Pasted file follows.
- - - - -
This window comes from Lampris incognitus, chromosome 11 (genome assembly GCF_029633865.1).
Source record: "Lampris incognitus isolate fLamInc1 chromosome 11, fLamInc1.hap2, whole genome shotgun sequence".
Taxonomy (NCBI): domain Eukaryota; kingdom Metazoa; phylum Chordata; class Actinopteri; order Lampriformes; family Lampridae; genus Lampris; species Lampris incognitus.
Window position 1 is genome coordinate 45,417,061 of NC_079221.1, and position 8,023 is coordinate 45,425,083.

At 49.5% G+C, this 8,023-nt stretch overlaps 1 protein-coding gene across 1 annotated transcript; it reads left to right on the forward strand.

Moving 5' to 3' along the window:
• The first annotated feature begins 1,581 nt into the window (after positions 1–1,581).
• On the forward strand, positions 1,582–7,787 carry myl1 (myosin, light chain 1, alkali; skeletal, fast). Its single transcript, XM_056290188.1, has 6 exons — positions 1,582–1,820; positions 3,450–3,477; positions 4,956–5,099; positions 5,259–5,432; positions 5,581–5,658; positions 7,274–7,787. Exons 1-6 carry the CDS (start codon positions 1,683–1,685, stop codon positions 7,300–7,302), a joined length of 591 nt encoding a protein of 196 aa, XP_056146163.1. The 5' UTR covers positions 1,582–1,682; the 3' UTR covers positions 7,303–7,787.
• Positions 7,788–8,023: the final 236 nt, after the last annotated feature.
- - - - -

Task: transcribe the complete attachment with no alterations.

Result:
This window comes from Lampris incognitus, chromosome 11 (genome assembly GCF_029633865.1).
Source record: "Lampris incognitus isolate fLamInc1 chromosome 11, fLamInc1.hap2, whole genome shotgun sequence".
Taxonomy (NCBI): domain Eukaryota; kingdom Metazoa; phylum Chordata; class Actinopteri; order Lampriformes; family Lampridae; genus Lampris; species Lampris incognitus.
Window position 1 is genome coordinate 45,417,061 of NC_079221.1, and position 8,023 is coordinate 45,425,083.

At 49.5% G+C, this 8,023-nt stretch overlaps 1 protein-coding gene across 1 annotated transcript; it reads left to right on the forward strand.

Moving 5' to 3' along the window:
• The first annotated feature begins 1,581 nt into the window (after positions 1–1,581).
• On the forward strand, positions 1,582–7,787 carry myl1 (myosin, light chain 1, alkali; skeletal, fast). Its single transcript, XM_056290188.1, has 6 exons — positions 1,582–1,820; positions 3,450–3,477; positions 4,956–5,099; positions 5,259–5,432; positions 5,581–5,658; positions 7,274–7,787. Exons 1-6 carry the CDS (start codon positions 1,683–1,685, stop codon positions 7,300–7,302), a joined length of 591 nt encoding a protein of 196 aa, XP_056146163.1. The 5' UTR covers positions 1,582–1,682; the 3' UTR covers positions 7,303–7,787.
• Positions 7,788–8,023: the final 236 nt, after the last annotated feature.